Large Language Model Evaluation Metrics
The most common evaluating metrics for large language models are:
Evaluating large language models(LLMs) is extremely difficult due to the fact that they can perform a myriad of tasks.
Perplexity measures how good a model is at predicting the next word. The lower the score the better, hence a higher score means the model is performing poorly at coming up with the next word. Therefore, the objective is to minimize the language model's perplexity. The English synonym for perplex is baffle or confuse. Hence, a model that's good at predicting the next token is not baffled or confused.
The perplexity metric is better suited for auto-regressive models that generate text than masked language models such as BERT used for classification. The metric is computed as the exponentiated average exponential log-likelihood of a sequence. Since perplexity measures how well the model predicts the next token, it goes without saying that the tokenization process also affects the model's perplexity.
The perplexity of a large language model is closely related to cross-entropy. The cross-entropy loss is a common loss function in classification problems. The task of predicting the next word given a set of words can also be considered a classification problem. In this case, we can use the cross-entropy loss by taking its exponent, making it, perplexity.
Recall-Oriented Understudy for Gisting Evaluation( ROUGE) measures the quality of a translated text. As the name suggests the metric is based on recall. The metric can also be used for assessing summarized text.
ROUGE works by comparing the translated or summarized text with human-produced text. It works by checking the overlap in the sequences generated by humans and the language model.
Specifically, ROGUE-N works by analyzing the overlap in the n-grams, ROUGE-L in the longest sequences, and ROUGE-S in the skip bigrams.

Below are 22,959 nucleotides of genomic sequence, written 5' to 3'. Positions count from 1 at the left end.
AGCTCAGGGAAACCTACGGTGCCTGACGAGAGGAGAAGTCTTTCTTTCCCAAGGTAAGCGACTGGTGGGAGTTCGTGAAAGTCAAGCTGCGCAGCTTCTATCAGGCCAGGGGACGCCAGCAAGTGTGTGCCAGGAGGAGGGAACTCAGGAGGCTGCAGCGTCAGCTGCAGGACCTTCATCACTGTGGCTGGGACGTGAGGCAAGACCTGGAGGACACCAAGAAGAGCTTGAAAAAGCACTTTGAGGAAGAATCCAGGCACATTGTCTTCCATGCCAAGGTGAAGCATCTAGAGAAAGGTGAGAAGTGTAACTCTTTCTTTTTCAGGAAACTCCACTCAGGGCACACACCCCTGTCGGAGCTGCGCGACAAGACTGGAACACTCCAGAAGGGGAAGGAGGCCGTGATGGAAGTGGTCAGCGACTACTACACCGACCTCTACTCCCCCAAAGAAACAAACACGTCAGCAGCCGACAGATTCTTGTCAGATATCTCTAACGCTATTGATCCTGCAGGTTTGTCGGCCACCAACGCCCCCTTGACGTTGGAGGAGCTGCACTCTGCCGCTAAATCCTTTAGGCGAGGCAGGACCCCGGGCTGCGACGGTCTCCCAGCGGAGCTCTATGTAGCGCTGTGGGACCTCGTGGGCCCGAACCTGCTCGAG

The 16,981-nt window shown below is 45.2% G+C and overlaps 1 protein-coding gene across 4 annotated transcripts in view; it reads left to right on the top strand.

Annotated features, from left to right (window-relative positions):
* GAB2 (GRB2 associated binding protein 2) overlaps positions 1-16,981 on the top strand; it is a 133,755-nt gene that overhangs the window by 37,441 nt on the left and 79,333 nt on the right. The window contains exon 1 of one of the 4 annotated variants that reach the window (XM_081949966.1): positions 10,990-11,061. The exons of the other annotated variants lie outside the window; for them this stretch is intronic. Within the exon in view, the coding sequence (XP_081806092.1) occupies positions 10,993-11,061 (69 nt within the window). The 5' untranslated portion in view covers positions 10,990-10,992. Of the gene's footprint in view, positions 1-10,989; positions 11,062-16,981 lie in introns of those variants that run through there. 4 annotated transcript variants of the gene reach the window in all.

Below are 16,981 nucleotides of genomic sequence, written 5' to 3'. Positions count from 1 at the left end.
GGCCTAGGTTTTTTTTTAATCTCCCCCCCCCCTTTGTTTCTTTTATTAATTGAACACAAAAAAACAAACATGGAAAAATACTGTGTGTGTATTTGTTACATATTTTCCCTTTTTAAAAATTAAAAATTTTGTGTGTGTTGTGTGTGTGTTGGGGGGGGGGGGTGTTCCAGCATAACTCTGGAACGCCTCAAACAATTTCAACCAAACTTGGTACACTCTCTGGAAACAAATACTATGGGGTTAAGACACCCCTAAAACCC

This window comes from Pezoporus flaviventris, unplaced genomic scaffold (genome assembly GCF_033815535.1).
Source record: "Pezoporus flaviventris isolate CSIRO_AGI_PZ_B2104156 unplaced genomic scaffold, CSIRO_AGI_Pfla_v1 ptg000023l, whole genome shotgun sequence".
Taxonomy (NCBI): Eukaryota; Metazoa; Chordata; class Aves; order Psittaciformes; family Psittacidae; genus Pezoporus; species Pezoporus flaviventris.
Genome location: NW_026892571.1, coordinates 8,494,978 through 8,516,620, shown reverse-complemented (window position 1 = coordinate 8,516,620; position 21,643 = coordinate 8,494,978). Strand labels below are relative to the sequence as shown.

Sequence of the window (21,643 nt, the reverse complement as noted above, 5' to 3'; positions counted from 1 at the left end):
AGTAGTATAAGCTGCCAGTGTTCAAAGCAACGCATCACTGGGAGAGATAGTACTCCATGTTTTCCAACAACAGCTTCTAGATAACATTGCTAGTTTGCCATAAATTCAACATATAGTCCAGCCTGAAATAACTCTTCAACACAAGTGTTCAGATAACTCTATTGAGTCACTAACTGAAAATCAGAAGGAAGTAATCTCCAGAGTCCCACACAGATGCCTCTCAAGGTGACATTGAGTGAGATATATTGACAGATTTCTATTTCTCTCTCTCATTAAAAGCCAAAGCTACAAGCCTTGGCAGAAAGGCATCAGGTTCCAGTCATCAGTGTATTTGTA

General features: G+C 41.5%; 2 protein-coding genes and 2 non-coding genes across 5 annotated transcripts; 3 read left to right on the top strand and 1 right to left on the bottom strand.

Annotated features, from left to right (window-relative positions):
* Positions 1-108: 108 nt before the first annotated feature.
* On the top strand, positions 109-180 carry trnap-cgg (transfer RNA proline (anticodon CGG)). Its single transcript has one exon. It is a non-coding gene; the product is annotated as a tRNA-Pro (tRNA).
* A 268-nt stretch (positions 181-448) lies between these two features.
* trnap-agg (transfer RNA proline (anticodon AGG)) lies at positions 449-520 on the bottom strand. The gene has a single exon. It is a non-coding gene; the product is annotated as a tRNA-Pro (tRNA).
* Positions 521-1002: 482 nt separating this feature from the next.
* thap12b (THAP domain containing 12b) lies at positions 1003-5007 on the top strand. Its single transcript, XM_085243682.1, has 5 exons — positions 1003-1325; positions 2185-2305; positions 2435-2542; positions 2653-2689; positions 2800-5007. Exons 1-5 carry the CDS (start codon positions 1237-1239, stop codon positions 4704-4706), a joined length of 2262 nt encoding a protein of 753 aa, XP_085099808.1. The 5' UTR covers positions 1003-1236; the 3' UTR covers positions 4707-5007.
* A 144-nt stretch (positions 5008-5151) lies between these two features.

Bilingual Evaluation Understudy (BLEU) is used to evaluate the quality of machine-translated text. The quality is better if the language model's output is closer to the output of a human. A brevity penalty is introduced in the BLEU formula because it tends to give a higher score to shorter predictions.
The score is a number between 0 and 1. It works by comparing the translated text with a set of high-quality human translations. 0 means that there is no overlap between the machine translated text and the machine text and 1 means that there is perfect overlap. The limitation of BLEU is that it relies on the n-gram overlap.
Since the BLEU metric performs better on the entire corpus, it shouldn't be used for evaluating individual sentences. The method does not capture the grammaticality and meaning of a word. BLEU is also affected by the choice of normalization and tokenization methods.
BLEU works by checking the overlap between single words, meaning that it's mainly concerned with n-gram precision where unigram is a single word. Precision is computed for each n-gram and then averaged without taking recall into consideration. Since BLEU doesn't factor in recall, it adds a brevity penalty to compensate.
BERTScore is a pre-trained BERT-based method used for evaluating summaries and translations. The proponents of metric also tested it on image captioning. BERTScore also computes precision, recall, and F1 measure metrics that can also be used for evaluating text generated by language models.